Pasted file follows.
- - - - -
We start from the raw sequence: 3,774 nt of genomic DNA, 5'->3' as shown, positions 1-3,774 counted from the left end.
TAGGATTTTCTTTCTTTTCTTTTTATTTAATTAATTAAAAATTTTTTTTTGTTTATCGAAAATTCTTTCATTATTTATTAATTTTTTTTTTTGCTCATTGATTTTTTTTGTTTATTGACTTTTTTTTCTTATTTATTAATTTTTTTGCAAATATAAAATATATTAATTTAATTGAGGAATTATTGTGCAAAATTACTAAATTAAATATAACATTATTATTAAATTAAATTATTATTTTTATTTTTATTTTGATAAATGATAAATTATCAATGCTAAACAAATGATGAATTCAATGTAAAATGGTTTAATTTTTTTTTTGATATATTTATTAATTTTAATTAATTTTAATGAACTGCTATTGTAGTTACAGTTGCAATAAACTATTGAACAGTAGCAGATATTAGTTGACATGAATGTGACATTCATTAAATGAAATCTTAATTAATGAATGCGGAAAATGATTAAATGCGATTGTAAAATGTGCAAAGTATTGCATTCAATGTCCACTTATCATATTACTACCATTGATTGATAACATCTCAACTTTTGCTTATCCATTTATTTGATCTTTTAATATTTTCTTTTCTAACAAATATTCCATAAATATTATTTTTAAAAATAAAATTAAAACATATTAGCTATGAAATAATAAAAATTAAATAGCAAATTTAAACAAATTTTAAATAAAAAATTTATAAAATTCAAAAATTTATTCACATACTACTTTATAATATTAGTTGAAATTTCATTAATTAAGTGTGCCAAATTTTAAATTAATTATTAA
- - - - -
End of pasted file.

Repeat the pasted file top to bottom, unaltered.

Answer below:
We start from the raw sequence: 3,774 nt of genomic DNA, 5'->3' as shown, positions 1-3,774 counted from the left end.
TAGGATTTTCTTTCTTTTCTTTTTATTTAATTAATTAAAAATTTTTTTTTGTTTATCGAAAATTCTTTCATTATTTATTAATTTTTTTTTTTGCTCATTGATTTTTTTTGTTTATTGACTTTTTTTTCTTATTTATTAATTTTTTTGCAAATATAAAATATATTAATTTAATTGAGGAATTATTGTGCAAAATTACTAAATTAAATATAACATTATTATTAAATTAAATTATTATTTTTATTTTTATTTTGATAAATGATAAATTATCAATGCTAAACAAATGATGAATTCAATGTAAAATGGTTTAATTTTTTTTTTGATATATTTATTAATTTTAATTAATTTTAATGAACTGCTATTGTAGTTACAGTTGCAATAAACTATTGAACAGTAGCAGATATTAGTTGACATGAATGTGACATTCATTAAATGAAATCTTAATTAATGAATGCGGAAAATGATTAAATGCGATTGTAAAATGTGCAAAGTATTGCATTCAATGTCCACTTATCATATTACTACCATTGATTGATAACATCTCAACTTTTGCTTATCCATTTATTTGATCTTTTAATATTTTCTTTTCTAACAAATATTCCATAAATATTATTTTTAAAAATAAAATTAAAACATATTAGCTATGAAATAATAAAAATTAAATAGCAAATTTAAACAAATTTTAAATAAAAAATTTATAAAATTCAAAAATTTATTCACATACTACTTTATAATATTAGTTGAAATTTCATTAATTAAGTGTGCCAAATTTTAAATTAATTATTAA